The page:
If you wish to to can anything this year, you will need to get prepared before the produce is in your hands. The items below are listed according to what you plan on putting up. For example, freezer jam does not require all the same tools as green beans. If you are new to canning, I highly recommend starting with freezer jam as it is one of the easiest things to make and requires the smallest investment.
FREEZER JAMS AND JELLIES
1. Freezing containers: The goal is to freeze the jam in a way that allows the least amount of air to come in contact with the food. You can find containers that are specifically designed for this purpose made of plastic. Another option is to use a regular canning jar and lid.
2. Sanitizing: If your water is set to a proper temperature of at least 120 degrees, you may use the dishwasher to sanitize your containers. Another option is a large pot that allows enough water to be added so as to completely submerge the glass jars. While a jar lifter sounds frivolous, it is something you really want to invest it. They are only a few dollars and are well worth the money.
3. Pot: You need a pot that will hold the ingredients for a given batch of jam and allows room for the foam that appears on top. Some recipes allow you to cook the ingredients in a crock pot for several hours.
4. Mashing: There are several ways to mash your fruit. You can cut with a knife, which quickly become tedious. An immersion blender and potato masher can help the job along. A juicer makes quick work for jellies while a food mill really crushes the fruit.
5. Pectin: While not all recipes call for it, using pectin is the best option for beginners IMO. This is what causes your jam or jelly to set up. There are 2 types, powdered and liquid. Make sure you know if your recipe calls for a specific type before you begin.
6. Pouring: A ladle works the best and used with a canning funnel prevents spills and keeps the rims of the jar clean.
7. Timer: It does not matter what you use, but recipes are very specific in how long a jar should be processed. This varies not only due to the size of the jar, but what you are canning. Too long and your food becomes mushy, too little and you risk spoilage.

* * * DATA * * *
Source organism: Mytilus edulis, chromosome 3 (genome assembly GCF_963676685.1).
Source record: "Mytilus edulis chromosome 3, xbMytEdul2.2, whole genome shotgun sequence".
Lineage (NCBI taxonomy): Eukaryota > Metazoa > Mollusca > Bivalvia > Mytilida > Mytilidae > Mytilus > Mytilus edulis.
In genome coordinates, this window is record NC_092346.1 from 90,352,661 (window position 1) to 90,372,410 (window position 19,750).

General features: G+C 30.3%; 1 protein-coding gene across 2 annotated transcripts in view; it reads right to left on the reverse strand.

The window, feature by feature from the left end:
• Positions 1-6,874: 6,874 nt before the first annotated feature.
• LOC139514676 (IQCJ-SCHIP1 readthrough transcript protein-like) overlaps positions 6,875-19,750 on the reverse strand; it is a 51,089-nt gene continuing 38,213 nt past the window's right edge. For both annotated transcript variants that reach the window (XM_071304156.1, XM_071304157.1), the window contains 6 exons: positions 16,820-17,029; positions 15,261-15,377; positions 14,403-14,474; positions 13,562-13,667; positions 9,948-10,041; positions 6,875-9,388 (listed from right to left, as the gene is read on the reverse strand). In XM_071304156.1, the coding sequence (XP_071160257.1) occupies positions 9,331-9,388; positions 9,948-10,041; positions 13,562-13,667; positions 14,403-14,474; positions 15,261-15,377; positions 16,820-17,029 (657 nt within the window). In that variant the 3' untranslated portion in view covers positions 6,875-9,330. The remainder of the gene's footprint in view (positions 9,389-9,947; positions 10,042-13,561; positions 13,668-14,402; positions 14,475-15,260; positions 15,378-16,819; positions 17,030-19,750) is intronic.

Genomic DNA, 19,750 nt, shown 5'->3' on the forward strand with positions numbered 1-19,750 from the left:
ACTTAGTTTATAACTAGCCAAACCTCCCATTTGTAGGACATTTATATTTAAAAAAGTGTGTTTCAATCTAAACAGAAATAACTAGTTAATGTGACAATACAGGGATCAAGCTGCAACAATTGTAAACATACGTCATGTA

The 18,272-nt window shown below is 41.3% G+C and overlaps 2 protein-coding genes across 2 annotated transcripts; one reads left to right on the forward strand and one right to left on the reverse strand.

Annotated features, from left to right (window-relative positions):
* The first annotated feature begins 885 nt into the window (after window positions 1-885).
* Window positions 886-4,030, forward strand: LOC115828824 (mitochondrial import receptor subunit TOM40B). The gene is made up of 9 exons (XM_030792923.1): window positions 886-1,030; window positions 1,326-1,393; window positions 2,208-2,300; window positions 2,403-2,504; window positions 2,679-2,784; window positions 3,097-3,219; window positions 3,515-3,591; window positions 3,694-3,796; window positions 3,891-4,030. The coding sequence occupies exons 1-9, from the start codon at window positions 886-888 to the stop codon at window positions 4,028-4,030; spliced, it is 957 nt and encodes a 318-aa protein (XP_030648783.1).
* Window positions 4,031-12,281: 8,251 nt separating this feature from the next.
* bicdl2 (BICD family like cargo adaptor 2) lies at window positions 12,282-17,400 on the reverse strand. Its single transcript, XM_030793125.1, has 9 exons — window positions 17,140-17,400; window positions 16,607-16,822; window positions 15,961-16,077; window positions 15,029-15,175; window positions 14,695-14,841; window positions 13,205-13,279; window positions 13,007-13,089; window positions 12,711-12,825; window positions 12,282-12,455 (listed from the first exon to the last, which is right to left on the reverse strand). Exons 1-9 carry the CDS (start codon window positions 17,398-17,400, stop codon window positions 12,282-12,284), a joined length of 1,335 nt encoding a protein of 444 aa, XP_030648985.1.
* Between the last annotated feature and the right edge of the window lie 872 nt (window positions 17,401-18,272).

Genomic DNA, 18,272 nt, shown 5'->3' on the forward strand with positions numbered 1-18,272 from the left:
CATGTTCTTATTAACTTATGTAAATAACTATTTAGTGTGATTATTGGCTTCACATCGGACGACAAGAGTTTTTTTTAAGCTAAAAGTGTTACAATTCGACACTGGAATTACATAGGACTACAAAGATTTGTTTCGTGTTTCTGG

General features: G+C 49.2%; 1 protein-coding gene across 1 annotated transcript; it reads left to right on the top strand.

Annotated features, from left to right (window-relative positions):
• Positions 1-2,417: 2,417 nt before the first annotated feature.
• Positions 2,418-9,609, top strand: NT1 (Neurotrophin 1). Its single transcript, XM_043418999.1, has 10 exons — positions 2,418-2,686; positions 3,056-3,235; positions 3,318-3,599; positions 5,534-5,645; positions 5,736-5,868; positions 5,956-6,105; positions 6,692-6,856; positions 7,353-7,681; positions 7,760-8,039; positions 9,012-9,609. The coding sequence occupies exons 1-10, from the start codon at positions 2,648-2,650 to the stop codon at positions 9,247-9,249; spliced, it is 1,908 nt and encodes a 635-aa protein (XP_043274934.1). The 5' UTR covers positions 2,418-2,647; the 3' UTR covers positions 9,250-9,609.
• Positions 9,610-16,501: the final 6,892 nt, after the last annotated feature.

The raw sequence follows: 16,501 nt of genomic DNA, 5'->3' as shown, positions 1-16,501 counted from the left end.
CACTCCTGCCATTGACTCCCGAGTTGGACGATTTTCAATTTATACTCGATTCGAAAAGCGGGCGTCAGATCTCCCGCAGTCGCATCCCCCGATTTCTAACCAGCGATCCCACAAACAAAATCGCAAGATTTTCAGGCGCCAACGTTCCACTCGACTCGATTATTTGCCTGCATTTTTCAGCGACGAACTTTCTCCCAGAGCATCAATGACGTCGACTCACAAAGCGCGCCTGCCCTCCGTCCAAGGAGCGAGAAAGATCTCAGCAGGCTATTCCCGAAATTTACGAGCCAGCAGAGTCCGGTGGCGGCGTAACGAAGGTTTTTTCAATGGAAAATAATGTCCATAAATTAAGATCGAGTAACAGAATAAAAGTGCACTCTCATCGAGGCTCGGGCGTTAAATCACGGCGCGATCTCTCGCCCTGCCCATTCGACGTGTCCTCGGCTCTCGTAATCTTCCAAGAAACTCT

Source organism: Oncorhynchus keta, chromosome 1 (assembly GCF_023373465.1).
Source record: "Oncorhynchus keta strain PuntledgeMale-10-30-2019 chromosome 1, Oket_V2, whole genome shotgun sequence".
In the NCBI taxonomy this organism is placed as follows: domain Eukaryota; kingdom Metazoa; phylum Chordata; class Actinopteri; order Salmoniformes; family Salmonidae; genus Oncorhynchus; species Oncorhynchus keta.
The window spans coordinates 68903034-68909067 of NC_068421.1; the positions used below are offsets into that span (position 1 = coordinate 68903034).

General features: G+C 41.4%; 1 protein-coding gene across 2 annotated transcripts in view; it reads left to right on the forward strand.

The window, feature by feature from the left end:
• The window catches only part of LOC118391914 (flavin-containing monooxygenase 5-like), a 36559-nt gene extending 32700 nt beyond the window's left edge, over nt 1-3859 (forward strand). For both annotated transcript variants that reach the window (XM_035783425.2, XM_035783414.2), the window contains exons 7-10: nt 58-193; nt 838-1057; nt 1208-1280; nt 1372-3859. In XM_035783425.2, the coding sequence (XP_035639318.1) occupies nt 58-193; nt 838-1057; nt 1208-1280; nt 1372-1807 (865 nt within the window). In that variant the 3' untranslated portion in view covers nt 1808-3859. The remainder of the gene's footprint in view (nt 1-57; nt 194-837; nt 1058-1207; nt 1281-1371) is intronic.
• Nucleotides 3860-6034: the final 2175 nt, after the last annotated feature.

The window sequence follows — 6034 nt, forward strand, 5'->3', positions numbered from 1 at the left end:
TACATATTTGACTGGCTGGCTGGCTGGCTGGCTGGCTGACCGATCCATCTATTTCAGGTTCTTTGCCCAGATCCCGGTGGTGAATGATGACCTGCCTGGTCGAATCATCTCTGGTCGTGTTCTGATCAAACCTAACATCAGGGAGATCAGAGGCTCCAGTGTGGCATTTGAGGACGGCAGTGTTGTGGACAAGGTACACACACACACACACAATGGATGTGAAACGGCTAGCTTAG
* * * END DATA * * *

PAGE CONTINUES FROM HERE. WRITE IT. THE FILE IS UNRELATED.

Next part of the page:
8. Storage: Jars should be stored in a cool, dry and dark space.
1. Lids: In addition to all the items above, you must have brand new lids, this is NOT an option! While you may reuse the bands as long as they are in good shape and not rusted, the lids MUST be new or you risk not only losing your food when the jar is processed, but the food will spoil on the shelf Often with the jar lifter comes with a stick that has a magnet on the end. This is used to remove the lids from a hot pot of water after they have been heated. Personally, I use a fork, but give it a try to see if you like using it. Once the jar has completely cooled, the bands may be removed for storage.
Make sure you purchase the correct sized lids! The traditional size jar has the mouth that tapers to be smaller than the body of the jar. A wide-mouthed jar is about the same size as the jar itself. The lid is the flat part that sets inside the band. It covers the mouth of the jar and has a rubber compound that seals the jar shut. The band is the separate piece that is screwed onto the jar.
2. Canner: There are specific pots designed to hold jars being processed. They include a wire rack that is placed on the bottom while the jars rest on the rack. They are also tall enough to hold the larger sized jars.
3. Cooling: Towels are needed to rest jars on while they cool down. While you never want to put hot jam into a cold jar, you don’t want to put cold fruit into a hot jar either. When a sanitized jar is resting it is placed upside down on the towel. Use towels that are smooth and not fuzzy, you don’t want the fuzz getting into your jar before being processed. Good potholders are also a must. You will also want 1 specifically to wipe the rims of your jars before you place the lids onto the rim.
4. Containers: Only use jars that were designed to can in such as Ball brand. You can use old jars however you must be very careful to examine the rims for ANY nicks. Even if it is a small nick do NOT use it for a hot water bath as it can prevent a seal with the lid and lead to spoilage.
Choose the size and type of jar according to what you are putting up. A jam or jelly is typically done in a half pint sized jar. Peaches on the other hand usually are done in a quart size and a wide mouth jar makes packing neatly a little easier.
5. Plastic Spatula: These are often sold with the funnel and are very important to get the air pockets out of the jar before sealing. They are placed against the side of the jar, and lowered to pop the air bubbles.
VEGETABLES AND MEATS
1. Cooking: A steam pressure canner is not the same as a pressure cooker used to cook a meal. In order to process vegetables and meat safely you must use a pressure canner designed for that purpose. You can use an old one, however you should take it in to be checked before using. The gaskets can become old and cracked and the pressure gauge may become inaccurate. The gauges can be tested at your local cooperative extension office and readjust them. Improperly canned food will lead to a mushy end product or spoilage.
Canning can be lots of fun and is a great way to save money on your grocery bill. However, the rules MUST be followed correctly as spoiled food is unsafe food and can put you into the hospital. There are many sites you can find old ways of canning that are no longer recommended methods to use, such as baking jars in the oven. If you ever have questions about a method, contact your local cooperative extension office and they can put you in touch with expert canners who can help you. Your best source of a recipe is the current Ball Blue Book as it only promotes those current methods proven to be safe.